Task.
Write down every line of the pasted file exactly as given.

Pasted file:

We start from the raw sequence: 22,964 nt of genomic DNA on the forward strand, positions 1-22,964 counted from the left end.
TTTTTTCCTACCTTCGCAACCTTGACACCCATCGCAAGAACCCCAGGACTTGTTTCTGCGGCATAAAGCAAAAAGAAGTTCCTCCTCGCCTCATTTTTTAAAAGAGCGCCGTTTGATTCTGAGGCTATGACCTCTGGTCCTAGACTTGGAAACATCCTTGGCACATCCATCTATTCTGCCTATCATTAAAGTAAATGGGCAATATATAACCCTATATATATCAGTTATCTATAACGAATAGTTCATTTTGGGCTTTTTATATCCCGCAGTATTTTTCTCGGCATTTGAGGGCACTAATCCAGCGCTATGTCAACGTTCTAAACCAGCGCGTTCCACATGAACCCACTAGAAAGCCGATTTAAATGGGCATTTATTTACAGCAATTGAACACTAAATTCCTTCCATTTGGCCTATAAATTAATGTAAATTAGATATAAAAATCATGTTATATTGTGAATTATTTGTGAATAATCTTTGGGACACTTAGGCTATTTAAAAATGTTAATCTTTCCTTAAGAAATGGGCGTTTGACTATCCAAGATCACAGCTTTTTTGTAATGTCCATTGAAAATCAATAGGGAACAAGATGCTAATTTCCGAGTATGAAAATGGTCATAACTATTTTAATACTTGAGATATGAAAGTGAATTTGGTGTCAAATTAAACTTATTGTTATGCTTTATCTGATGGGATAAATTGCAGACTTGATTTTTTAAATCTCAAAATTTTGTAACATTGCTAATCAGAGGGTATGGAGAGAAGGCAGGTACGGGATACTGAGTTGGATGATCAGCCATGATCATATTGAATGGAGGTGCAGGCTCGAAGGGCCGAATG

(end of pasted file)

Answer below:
We start from the raw sequence: 22,964 nt of genomic DNA on the forward strand, positions 1-22,964 counted from the left end.
TTTTTTCCTACCTTCGCAACCTTGACACCCATCGCAAGAACCCCAGGACTTGTTTCTGCGGCATAAAGCAAAAAGAAGTTCCTCCTCGCCTCATTTTTTAAAAGAGCGCCGTTTGATTCTGAGGCTATGACCTCTGGTCCTAGACTTGGAAACATCCTTGGCACATCCATCTATTCTGCCTATCATTAAAGTAAATGGGCAATATATAACCCTATATATATCAGTTATCTATAACGAATAGTTCATTTTGGGCTTTTTATATCCCGCAGTATTTTTCTCGGCATTTGAGGGCACTAATCCAGCGCTATGTCAACGTTCTAAACCAGCGCGTTCCACATGAACCCACTAGAAAGCCGATTTAAATGGGCATTTATTTACAGCAATTGAACACTAAATTCCTTCCATTTGGCCTATAAATTAATGTAAATTAGATATAAAAATCATGTTATATTGTGAATTATTTGTGAATAATCTTTGGGACACTTAGGCTATTTAAAAATGTTAATCTTTCCTTAAGAAATGGGCGTTTGACTATCCAAGATCACAGCTTTTTTGTAATGTCCATTGAAAATCAATAGGGAACAAGATGCTAATTTCCGAGTATGAAAATGGTCATAACTATTTTAATACTTGAGATATGAAAGTGAATTTGGTGTCAAATTAAACTTATTGTTATGCTTTATCTGATGGGATAAATTGCAGACTTGATTTTTTAAATCTCAAAATTTTGTAACATTGCTAATCAGAGGGTATGGAGAGAAGGCAGGTACGGGATACTGAGTTGGATGATCAGCCATGATCATATTGAATGGAGGTGCAGGCTCGAAGGGCCGAATG